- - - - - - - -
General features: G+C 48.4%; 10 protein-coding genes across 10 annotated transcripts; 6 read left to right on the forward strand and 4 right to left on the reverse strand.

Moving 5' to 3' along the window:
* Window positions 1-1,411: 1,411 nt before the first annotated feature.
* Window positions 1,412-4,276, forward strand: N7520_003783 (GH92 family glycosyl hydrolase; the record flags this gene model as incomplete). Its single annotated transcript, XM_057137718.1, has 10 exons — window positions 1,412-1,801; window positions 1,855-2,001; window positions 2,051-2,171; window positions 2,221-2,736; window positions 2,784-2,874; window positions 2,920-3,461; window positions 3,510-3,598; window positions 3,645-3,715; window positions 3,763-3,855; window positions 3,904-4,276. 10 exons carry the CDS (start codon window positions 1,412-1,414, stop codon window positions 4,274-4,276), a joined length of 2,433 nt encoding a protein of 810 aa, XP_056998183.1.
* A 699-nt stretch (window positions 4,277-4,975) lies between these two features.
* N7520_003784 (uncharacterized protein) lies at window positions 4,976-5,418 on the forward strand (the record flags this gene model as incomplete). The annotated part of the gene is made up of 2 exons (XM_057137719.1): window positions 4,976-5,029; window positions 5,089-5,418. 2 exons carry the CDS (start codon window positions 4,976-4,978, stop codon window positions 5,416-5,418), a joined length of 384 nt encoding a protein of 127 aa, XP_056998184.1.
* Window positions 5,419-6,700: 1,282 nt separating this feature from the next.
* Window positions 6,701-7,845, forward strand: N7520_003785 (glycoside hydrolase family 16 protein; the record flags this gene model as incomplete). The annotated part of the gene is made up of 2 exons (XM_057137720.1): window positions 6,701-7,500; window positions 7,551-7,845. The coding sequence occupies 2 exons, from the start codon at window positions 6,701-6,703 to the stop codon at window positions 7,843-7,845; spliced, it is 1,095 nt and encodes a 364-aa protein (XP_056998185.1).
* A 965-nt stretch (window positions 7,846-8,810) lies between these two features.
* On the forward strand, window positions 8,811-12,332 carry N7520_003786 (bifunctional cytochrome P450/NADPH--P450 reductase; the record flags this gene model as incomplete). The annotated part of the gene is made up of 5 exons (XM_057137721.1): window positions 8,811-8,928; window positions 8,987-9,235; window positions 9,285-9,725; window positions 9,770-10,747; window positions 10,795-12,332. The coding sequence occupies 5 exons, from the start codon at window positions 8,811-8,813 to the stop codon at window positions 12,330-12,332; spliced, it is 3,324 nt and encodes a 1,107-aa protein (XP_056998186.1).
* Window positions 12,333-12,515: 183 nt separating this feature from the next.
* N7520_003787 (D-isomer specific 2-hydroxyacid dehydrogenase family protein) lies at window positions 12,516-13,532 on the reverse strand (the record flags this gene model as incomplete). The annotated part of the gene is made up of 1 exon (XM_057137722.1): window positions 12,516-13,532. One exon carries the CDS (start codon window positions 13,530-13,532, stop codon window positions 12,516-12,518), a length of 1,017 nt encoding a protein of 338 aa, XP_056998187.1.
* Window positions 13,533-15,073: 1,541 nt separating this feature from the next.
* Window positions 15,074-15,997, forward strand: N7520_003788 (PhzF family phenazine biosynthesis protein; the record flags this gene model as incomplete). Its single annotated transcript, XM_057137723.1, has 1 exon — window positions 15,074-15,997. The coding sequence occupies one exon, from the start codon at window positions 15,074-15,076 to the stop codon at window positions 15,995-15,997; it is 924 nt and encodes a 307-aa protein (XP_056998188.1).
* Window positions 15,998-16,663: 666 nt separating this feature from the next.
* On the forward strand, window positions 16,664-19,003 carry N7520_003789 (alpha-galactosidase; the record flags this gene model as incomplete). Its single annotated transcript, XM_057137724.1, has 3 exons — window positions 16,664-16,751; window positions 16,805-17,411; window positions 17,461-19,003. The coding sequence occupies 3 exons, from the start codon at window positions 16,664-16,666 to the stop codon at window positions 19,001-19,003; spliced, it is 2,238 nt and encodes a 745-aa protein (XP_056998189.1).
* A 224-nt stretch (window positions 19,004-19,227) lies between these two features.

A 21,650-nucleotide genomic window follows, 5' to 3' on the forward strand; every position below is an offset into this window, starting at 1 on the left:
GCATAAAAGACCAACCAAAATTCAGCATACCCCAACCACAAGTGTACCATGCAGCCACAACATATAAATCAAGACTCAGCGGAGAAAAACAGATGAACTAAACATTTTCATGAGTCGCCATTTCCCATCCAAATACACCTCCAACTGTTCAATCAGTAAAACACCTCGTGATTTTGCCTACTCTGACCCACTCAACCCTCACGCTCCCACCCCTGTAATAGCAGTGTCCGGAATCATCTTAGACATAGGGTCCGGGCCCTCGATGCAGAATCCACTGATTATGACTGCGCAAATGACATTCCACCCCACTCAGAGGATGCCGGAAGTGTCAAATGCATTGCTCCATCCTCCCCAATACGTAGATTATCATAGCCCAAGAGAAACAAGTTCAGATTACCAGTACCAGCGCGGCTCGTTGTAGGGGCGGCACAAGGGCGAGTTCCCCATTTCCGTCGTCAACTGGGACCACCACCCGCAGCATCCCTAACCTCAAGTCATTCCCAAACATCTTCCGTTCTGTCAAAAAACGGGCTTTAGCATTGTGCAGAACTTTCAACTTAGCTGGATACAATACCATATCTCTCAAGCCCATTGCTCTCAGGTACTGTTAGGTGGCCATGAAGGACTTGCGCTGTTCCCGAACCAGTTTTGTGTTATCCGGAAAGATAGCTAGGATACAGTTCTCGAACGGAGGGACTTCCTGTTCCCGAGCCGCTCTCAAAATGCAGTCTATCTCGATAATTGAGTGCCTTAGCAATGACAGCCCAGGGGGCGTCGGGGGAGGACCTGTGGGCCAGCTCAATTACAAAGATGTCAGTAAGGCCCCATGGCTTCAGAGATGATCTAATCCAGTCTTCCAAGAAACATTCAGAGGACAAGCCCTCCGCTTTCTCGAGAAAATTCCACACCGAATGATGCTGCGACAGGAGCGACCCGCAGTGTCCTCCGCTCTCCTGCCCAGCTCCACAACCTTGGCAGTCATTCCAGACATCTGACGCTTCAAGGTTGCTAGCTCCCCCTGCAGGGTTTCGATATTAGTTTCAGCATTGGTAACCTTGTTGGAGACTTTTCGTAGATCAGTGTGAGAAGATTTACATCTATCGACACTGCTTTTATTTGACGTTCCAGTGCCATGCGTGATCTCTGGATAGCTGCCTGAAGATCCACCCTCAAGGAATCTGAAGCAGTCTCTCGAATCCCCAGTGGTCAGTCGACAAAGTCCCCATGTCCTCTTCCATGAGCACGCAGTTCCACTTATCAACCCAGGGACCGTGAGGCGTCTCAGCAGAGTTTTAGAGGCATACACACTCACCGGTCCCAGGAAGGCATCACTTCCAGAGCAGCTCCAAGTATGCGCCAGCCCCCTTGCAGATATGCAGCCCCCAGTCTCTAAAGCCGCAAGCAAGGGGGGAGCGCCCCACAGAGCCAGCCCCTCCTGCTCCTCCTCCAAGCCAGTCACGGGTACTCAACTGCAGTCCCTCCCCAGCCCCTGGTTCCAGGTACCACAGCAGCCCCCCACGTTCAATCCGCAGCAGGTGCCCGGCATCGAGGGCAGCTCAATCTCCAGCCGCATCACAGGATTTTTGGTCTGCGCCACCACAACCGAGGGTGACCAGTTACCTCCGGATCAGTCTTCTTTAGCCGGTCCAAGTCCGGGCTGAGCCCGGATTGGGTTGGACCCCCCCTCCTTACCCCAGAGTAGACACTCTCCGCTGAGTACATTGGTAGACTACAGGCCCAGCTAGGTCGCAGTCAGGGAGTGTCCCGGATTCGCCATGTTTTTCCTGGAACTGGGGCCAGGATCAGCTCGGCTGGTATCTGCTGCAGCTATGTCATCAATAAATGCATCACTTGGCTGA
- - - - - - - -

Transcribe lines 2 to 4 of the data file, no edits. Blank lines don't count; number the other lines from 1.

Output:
Moving 5' to 3' along the window:
* Window positions 1-1,411: 1,411 nt before the first annotated feature.
* Window positions 1,412-4,276, forward strand: N7520_003783 (GH92 family glycosyl hydrolase; the record flags this gene model as incomplete). Its single annotated transcript, XM_057137718.1, has 10 exons — window positions 1,412-1,801; window positions 1,855-2,001; window positions 2,051-2,171; window positions 2,221-2,736; window positions 2,784-2,874; window positions 2,920-3,461; window positions 3,510-3,598; window positions 3,645-3,715; window positions 3,763-3,855; window positions 3,904-4,276. 10 exons carry the CDS (start codon window positions 1,412-1,414, stop codon window positions 4,274-4,276), a joined length of 2,433 nt encoding a protein of 810 aa, XP_056998183.1.